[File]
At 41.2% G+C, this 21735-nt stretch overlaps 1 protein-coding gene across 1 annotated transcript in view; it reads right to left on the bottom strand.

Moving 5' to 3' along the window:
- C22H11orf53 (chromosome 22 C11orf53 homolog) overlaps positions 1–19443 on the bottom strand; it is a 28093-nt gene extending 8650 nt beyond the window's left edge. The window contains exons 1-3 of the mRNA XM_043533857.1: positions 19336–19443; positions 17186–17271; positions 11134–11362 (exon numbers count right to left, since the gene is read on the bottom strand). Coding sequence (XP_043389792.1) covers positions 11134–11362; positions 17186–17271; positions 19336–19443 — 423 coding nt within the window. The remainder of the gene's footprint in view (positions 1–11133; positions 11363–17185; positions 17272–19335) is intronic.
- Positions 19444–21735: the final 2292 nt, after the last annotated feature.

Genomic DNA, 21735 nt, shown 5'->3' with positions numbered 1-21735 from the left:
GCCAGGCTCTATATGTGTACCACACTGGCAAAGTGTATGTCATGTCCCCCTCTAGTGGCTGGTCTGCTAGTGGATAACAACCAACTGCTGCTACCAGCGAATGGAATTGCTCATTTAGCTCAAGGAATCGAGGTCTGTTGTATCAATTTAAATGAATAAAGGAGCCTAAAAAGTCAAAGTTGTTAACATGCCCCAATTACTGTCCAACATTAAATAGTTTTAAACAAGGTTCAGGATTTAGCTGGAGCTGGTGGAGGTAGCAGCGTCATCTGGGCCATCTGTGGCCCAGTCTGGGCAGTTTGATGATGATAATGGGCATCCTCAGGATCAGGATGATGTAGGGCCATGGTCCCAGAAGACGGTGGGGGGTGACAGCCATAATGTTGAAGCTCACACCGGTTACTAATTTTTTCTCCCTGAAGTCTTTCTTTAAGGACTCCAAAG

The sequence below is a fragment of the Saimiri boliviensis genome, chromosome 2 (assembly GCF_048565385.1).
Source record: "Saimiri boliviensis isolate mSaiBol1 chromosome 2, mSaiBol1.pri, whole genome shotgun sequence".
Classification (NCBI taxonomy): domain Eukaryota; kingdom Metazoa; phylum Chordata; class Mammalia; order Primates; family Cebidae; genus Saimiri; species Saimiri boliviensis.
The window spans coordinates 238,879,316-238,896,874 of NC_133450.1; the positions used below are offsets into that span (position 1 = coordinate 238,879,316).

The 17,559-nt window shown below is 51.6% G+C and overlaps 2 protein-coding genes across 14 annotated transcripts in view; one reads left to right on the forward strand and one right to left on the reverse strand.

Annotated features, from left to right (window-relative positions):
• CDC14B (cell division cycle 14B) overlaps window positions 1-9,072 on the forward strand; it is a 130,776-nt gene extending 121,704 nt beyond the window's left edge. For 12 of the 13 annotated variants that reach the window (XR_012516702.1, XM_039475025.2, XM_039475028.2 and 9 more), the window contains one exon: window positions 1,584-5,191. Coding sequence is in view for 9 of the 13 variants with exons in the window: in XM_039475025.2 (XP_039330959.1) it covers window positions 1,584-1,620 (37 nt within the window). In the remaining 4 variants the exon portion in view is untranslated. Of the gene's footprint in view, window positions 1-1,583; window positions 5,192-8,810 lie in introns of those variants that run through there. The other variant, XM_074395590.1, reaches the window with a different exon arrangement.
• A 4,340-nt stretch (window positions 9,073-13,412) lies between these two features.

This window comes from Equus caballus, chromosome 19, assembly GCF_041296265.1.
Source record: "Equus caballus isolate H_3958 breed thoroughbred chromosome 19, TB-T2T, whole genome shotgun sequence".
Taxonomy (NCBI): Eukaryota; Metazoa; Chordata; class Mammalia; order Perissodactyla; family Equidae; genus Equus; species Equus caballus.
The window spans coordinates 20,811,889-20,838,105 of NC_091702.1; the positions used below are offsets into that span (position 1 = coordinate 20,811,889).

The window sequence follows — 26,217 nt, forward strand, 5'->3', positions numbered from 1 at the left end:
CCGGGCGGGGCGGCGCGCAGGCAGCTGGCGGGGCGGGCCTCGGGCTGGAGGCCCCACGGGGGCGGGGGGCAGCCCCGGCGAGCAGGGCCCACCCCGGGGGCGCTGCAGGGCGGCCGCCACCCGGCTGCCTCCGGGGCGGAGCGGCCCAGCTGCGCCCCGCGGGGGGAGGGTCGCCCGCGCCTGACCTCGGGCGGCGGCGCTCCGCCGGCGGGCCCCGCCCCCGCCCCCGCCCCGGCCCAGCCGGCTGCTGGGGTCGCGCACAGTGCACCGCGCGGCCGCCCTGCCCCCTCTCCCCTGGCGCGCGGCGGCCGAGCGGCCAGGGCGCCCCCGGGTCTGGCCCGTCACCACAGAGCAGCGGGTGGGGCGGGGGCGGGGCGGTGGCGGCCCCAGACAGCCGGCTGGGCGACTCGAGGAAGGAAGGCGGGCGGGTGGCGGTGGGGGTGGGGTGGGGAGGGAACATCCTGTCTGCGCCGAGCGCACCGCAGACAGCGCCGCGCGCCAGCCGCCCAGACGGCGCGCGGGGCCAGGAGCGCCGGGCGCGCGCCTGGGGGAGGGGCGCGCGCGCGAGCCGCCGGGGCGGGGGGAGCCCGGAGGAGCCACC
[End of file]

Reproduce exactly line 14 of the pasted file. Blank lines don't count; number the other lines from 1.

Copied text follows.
• A 4,340-nt stretch (window positions 9,073-13,412) lies between these two features.